Linux – How to convert text/plain text to text/x.shellscript

How to convert text/plain text to text/x.shellscript… here is a solution to the problem.

How to convert text/plain text to text/x.shellscript

I’m sending a .sh file created from a Windows machine to Linux so I can run it there. The problem is that I keep getting an error called bad interpreter. But when I write a shell script on a linux machine, it runs without problems, even though it’s the same code sent from a windows machine. After investigating, I found that the .sh script for Windows machines is a text/plain file (using file -bi), while the other script from Linux machines is text/x.shellscript. Is there a way to convert text/plain to text/x.shellscript? Thanks

Here is the script:

#!/bin/bash

date
sudo apt-get update

I tried to do this by including only

#!/bin/bash

The Windows machine then sends only a file containing the test command, such as:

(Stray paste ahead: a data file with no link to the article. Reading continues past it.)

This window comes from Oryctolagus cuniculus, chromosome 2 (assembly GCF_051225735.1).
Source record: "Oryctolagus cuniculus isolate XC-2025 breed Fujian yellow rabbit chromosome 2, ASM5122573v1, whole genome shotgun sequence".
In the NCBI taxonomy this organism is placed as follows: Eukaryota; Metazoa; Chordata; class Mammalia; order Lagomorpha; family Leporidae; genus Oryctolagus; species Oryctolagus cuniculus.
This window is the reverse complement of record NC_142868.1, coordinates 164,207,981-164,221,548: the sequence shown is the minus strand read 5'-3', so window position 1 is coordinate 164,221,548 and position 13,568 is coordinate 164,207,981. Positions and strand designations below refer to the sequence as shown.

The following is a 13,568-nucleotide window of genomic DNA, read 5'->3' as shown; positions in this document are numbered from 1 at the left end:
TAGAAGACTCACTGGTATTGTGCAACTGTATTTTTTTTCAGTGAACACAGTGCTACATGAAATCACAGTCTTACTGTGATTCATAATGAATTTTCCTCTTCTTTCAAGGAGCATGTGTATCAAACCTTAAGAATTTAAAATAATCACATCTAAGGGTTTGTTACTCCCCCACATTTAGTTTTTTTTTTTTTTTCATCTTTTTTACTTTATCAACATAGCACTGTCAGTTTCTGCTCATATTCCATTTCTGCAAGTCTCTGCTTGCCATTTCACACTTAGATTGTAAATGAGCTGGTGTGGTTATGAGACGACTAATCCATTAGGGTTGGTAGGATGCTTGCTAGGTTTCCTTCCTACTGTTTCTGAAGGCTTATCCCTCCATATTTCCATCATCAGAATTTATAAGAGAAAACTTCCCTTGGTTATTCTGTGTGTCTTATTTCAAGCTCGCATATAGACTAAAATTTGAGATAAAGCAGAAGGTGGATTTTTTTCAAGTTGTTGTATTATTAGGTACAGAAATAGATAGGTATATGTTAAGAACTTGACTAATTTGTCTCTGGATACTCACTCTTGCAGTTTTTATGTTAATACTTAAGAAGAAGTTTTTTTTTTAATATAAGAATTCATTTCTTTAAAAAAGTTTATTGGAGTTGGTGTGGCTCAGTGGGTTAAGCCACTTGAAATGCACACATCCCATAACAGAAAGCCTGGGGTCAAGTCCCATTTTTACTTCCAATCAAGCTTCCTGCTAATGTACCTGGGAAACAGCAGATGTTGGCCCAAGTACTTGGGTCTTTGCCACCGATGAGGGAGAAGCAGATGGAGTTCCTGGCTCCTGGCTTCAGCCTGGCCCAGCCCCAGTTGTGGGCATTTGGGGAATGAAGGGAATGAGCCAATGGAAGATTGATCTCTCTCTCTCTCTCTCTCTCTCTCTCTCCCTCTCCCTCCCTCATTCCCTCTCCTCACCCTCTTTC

date
hostname

Then I appended the file from the windows box into Linux

cat windows.sh >> linux.sh

If I run linux.sh, it doesn’t work. It says the error is as follows:

./linuxh.sh: line 2 $'date\r':command not found
./linuxh.sh: line 2 $'hostname\r':command not found

However, if I open Linux.sh and then save it again without doing anything. Effective

Solution

I’ve summarized the steps you need to take below so that other users can easily see what needs to be done:

First, you need to check your script in the “#!” Is there a correct interpreter path after that. In the first line. This could probably be:

#!/bin/bash

or

#!/usr/bin/bash

You can find the right one by typing:

which bash 

On your Linux machine.

Second, you need to make sure that any Windows carriage returns (or “^M”) at the end of the line are removed before expecting your Linux machine to run the script. You can do this:

dos2unix yourscript

FYI, you can easily see strange characters in Linux such as TAB or newline or carriage return by:

cat -vet yourfile

or

sed -n l yourfile

Third, you need to make sure your script is executable on Linux, using chmod as follows:

chmod +x yourscript

Finally, when you’ve done all of this, you’ll need to add the directory where the script is located to your PATH variable (and export it) or if your script is in the current directory:

./yourscript

If it’s somewhere else, like this

/some/directory/some/where/yourscript

Related Problems and Solutions